Time Limits in Personal Injury Claims

It never ceases to amaze me how many people in Queensland, even professionals like Doctors and Physiotherapists, do not know how long you have to sue for a personal injury claim. One Physiotherapist recently quoted 7 years as being the relevant time limit. Wrong!

In Qld an injured person only has 3 years from the date of their injury occurring (usually the date of accident) to commence proceedings in Court in relation to that injury. This is the longest period of time that you have. If you don’t sue within that timeframe, you lose all rights whatsoever to recover compensation for that injury.

But wait, there’s more!  In most cases, there are even stricter time limits within which certain steps have to be taken (inside the 3 year period) in relation to a personal injury claim.

For instance:

Where an unidentified motor vehicle (including cars, motorbikes, buses, trucks and any other vehicles travelling on the road) causes an accident, an injured person loses all rights whatsoever to bring a claim unless they have commenced proceedings in Court against the Nominal Defendant within 9 months from the date of accident.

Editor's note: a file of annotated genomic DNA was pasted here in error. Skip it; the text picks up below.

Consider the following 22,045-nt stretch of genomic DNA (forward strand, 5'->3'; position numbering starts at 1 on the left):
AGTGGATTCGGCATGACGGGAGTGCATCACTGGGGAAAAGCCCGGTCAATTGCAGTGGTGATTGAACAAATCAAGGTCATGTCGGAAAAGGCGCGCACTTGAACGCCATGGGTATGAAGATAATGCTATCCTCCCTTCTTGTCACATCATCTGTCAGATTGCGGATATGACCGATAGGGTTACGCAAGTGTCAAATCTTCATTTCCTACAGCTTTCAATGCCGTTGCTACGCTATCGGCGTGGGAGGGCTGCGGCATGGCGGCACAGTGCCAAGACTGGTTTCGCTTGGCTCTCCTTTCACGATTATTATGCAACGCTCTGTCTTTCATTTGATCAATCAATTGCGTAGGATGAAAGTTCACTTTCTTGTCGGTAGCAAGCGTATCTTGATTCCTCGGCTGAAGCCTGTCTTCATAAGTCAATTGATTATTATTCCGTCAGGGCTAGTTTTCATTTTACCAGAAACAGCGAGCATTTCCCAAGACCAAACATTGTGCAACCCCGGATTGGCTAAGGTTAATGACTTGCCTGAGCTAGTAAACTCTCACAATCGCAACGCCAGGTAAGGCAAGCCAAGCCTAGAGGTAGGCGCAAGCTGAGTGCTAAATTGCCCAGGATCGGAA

In circumstances where WorkCover Queensland rejects a claim for compensation or makes any other decision in relation to a workers’ compensation claim (ie; like a decision to cease a claim), the injured worker only has 3 months to apply to Q-Comp for a review of that decision.

An injured person may have an entitlement to hundreds of thousands of dollars in compensation but if they are out of time they are entitled to nothing and there are very few exceptions to that rule. It is extremely difficult (although not always impossible) to get an extension of the relevant timeframes.

The easiest way to avoid missing a time limit in a personal injuries claim is to ensure that if you’re injured or a decision is made on a workers’ compensation claim that effects your rights, speak with a lawyer as soon as possible so that they can provide you with advice on your rights and obligations. The initial advice will be free, so you lose nothing and potentially stand to gain a lot.

- Sean Delpopolo